When many think about rock ’n’ roll, images from the days When Giants Walked the Earth come to mind. However, as we all know, a lifestyle of “sex, drugs, and rock ’n’ roll” is not a sustainable one. That being said, rock ’n’ n’ roll itself lives on. Five seconds of the guitar intro to “Stairway to Heaven” is more than enough for most to recognize the song. When “Bohemian Rhapsody” is played in a public setting, it’s hard for many people to not sing along. That’s the beautiful thing about rock ’n’ roll: it brings together diverse groups of people with a similar passion for music. It’s not just the guitar solos or drum fills: it’s simply the spirit behind it. So, what is that spirit?
For Jason Bonham, son of late Led Zeppelin drummer John Bonham and a wickedly talented drummer in his own right, that spirit means using music as a healing remedy: literally. When I spoke to him before his Led Zeppelin Experience show at Murat, Bonham explained “the spirit, for me, is that even though I spent most of last night and this morning with my head in the toilet, I would never think about cancelling a show. I might have a bucket on stage [laughs], but if people come out to support me I just couldn’t cancel.”
When one first hears Jason Bonham’s Led Zeppelin Experience, it may be easy for one to conclude that it is simply the son of a musician profiting off of his last name. However, the spirit of rock ’n’ roll could be felt throughout the powerful set. If audience members closed their eyes, vocalist James Dylan could trick even the biggest Zeppelin fan into thinking they traveled back to 1973 when Led Zeppelin rocked Madison Square Garden. While nobody can pound a drum quite like John Bonham, his son proves that the apple really doesn’t fall far from the tree. After countless intense drum fills, Bonham addressed the audience, admitting that he felt a bit under the weather but that “no matter how sick you are, rock ’n’ roll is a killer cure.”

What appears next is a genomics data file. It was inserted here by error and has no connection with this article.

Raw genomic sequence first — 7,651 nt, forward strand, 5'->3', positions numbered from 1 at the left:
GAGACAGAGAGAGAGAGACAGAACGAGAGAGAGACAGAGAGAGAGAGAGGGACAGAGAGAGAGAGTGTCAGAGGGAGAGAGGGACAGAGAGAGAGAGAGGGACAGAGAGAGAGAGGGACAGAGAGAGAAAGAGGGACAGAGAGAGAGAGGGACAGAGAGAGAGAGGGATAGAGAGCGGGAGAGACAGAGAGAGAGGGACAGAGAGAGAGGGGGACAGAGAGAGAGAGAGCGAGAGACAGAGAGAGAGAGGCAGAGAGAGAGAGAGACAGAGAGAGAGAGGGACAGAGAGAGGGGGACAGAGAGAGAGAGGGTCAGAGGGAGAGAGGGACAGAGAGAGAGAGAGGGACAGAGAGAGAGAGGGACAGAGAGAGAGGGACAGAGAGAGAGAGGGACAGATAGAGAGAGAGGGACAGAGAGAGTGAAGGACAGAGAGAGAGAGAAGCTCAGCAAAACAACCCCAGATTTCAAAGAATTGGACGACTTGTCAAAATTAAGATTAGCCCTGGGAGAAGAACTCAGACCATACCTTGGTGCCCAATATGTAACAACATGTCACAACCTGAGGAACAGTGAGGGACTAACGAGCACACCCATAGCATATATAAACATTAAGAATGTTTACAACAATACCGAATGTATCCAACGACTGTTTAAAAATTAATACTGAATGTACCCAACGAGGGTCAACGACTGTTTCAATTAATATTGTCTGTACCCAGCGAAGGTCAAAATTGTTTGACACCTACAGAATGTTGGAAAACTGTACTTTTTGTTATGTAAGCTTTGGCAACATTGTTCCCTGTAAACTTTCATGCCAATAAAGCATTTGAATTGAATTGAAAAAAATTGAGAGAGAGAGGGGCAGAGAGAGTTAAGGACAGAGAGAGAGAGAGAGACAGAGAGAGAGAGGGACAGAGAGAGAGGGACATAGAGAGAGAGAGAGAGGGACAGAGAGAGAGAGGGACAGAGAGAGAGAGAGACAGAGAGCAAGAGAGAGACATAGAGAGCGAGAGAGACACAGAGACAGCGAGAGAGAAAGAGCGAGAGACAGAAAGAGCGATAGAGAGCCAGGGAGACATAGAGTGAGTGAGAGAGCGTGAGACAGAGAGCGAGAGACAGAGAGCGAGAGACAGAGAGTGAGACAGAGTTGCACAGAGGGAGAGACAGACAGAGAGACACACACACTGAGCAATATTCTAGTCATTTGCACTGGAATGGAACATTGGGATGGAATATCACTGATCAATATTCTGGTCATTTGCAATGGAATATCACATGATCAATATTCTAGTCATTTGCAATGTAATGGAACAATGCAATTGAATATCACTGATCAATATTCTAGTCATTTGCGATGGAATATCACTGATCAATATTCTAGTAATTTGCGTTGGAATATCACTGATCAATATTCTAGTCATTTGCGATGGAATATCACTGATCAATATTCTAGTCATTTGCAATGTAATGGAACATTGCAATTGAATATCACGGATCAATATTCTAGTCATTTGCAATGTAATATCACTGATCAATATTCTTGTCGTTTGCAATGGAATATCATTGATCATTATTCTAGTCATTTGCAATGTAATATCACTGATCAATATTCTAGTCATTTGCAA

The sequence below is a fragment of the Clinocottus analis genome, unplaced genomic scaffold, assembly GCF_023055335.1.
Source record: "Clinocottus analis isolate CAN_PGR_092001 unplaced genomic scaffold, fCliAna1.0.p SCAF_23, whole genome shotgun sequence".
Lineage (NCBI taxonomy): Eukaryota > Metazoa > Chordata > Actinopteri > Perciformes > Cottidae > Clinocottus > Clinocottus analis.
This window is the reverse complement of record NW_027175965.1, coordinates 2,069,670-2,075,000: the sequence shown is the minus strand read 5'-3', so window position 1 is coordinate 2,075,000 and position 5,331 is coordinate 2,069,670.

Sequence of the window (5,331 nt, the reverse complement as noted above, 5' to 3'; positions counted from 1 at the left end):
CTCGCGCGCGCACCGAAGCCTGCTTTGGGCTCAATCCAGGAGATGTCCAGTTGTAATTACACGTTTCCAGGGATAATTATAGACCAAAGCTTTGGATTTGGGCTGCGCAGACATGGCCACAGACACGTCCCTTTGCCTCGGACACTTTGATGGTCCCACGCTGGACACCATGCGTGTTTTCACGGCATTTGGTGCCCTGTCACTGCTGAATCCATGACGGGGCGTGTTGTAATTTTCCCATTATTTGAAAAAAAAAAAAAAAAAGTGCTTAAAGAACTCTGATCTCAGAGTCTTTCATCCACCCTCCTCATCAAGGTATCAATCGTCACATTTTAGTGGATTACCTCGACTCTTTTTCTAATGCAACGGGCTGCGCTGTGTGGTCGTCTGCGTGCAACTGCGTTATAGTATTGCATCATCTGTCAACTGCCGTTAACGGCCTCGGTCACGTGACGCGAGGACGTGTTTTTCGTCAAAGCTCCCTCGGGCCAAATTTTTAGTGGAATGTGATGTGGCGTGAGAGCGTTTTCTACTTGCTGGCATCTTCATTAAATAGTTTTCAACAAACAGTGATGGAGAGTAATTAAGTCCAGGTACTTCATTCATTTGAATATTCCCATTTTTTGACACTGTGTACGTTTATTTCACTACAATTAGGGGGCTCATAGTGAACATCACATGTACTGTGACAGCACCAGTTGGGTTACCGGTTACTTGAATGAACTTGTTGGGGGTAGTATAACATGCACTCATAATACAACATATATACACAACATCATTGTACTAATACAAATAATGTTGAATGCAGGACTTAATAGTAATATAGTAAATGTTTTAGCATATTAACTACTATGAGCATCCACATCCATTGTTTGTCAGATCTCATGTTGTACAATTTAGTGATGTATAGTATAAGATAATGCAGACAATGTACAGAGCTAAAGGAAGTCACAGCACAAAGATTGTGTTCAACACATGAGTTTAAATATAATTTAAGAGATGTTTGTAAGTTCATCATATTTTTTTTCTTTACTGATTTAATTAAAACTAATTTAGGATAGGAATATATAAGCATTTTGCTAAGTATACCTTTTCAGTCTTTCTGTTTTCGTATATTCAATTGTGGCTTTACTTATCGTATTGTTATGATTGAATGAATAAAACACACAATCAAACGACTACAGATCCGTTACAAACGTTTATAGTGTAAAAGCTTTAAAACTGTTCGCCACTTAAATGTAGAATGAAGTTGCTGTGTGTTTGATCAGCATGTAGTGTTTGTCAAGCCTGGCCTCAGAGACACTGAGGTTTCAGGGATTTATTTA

While Led Zeppelin has been broken up since the 1980 death of John Bonham, Jason Bonham’s Led Zeppelin Experience proves that good music can survive tragedy. As the packed theatre sang along to “Stairway to Heaven” and “Going to California,” it was evident that nothing can kill rock ’n’ roll.
Mike Contreras,musician and co-manager of Indy CD and Vinyl ,believes that by continuing to perform Zeppelin’s music for audiences Bonham is “keeping Zeppelin and his father’s legacy alive.” For Contreras, the spirit of rock ’n’ roll is rebellion. “That’s a broad statement,” he starts, “but whether it’s rebelling from your parents, from the establishment or your government, rock ’n’ roll has always been about being different, maybe even something dangerous.”
Throughout the years, the world of rock ’n’ roll has faced many ups and downs. From The Beatles taking over America to the deaths of so many legends such as Lennon, Bonham, and Hendrix, one thing has remained the same: the love for the music. As Jason Bonham put it: “I play from the heart. I don’t know another way to play it.” Musicians, bands, and groups will come and go. In the end, it’s the music that survives.